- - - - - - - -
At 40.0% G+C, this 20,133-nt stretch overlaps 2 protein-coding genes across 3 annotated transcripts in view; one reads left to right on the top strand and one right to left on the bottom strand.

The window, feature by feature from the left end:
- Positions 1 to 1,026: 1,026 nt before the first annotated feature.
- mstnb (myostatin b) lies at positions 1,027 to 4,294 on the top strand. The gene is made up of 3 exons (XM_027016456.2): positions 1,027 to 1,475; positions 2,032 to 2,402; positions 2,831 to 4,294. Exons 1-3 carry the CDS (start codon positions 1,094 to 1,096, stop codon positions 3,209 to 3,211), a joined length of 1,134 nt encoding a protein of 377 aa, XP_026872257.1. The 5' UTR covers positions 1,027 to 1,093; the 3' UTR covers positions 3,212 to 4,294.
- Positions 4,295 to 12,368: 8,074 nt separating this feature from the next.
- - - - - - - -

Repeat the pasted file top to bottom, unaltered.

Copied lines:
At 40.0% G+C, this 20,133-nt stretch overlaps 2 protein-coding genes across 3 annotated transcripts in view; one reads left to right on the top strand and one right to left on the bottom strand.

The window, feature by feature from the left end:
- Positions 1 to 1,026: 1,026 nt before the first annotated feature.
- mstnb (myostatin b) lies at positions 1,027 to 4,294 on the top strand. The gene is made up of 3 exons (XM_027016456.2): positions 1,027 to 1,475; positions 2,032 to 2,402; positions 2,831 to 4,294. Exons 1-3 carry the CDS (start codon positions 1,094 to 1,096, stop codon positions 3,209 to 3,211), a joined length of 1,134 nt encoding a protein of 377 aa, XP_026872257.1. The 5' UTR covers positions 1,027 to 1,093; the 3' UTR covers positions 3,212 to 4,294.
- Positions 4,295 to 12,368: 8,074 nt separating this feature from the next.